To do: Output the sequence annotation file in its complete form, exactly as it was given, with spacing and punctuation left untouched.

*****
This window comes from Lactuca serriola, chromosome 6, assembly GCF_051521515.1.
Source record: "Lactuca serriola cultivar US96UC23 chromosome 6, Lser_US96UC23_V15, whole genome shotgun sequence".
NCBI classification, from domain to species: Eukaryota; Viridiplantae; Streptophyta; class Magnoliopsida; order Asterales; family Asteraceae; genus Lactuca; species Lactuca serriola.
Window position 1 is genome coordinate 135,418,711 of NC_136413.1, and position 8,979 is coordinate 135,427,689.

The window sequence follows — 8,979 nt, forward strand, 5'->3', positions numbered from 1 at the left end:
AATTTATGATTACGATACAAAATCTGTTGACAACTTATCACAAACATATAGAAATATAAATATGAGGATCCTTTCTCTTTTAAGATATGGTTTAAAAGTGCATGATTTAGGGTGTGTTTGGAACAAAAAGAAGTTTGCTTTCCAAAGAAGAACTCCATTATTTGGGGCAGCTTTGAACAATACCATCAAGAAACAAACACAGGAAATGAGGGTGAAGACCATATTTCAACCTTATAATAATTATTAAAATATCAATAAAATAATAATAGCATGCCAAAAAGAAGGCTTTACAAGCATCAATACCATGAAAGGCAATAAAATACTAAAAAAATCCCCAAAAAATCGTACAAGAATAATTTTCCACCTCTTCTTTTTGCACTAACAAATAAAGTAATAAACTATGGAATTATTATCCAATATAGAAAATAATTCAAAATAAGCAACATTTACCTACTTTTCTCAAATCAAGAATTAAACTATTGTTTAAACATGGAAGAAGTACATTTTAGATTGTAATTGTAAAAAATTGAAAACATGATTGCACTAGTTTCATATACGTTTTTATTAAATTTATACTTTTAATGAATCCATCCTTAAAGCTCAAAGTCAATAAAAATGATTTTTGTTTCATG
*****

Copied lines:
This window comes from Lactuca serriola, chromosome 6, assembly GCF_051521515.1.
Source record: "Lactuca serriola cultivar US96UC23 chromosome 6, Lser_US96UC23_V15, whole genome shotgun sequence".
NCBI classification, from domain to species: Eukaryota; Viridiplantae; Streptophyta; class Magnoliopsida; order Asterales; family Asteraceae; genus Lactuca; species Lactuca serriola.
Window position 1 is genome coordinate 135,418,711 of NC_136413.1, and position 8,979 is coordinate 135,427,689.

The window sequence follows — 8,979 nt, forward strand, 5'->3', positions numbered from 1 at the left end:
AATTTATGATTACGATACAAAATCTGTTGACAACTTATCACAAACATATAGAAATATAAATATGAGGATCCTTTCTCTTTTAAGATATGGTTTAAAAGTGCATGATTTAGGGTGTGTTTGGAACAAAAAGAAGTTTGCTTTCCAAAGAAGAACTCCATTATTTGGGGCAGCTTTGAACAATACCATCAAGAAACAAACACAGGAAATGAGGGTGAAGACCATATTTCAACCTTATAATAATTATTAAAATATCAATAAAATAATAATAGCATGCCAAAAAGAAGGCTTTACAAGCATCAATACCATGAAAGGCAATAAAATACTAAAAAAATCCCCAAAAAATCGTACAAGAATAATTTTCCACCTCTTCTTTTTGCACTAACAAATAAAGTAATAAACTATGGAATTATTATCCAATATAGAAAATAATTCAAAATAAGCAACATTTACCTACTTTTCTCAAATCAAGAATTAAACTATTGTTTAAACATGGAAGAAGTACATTTTAGATTGTAATTGTAAAAAATTGAAAACATGATTGCACTAGTTTCATATACGTTTTTATTAAATTTATACTTTTAATGAATCCATCCTTAAAGCTCAAAGTCAATAAAAATGATTTTTGTTTCATG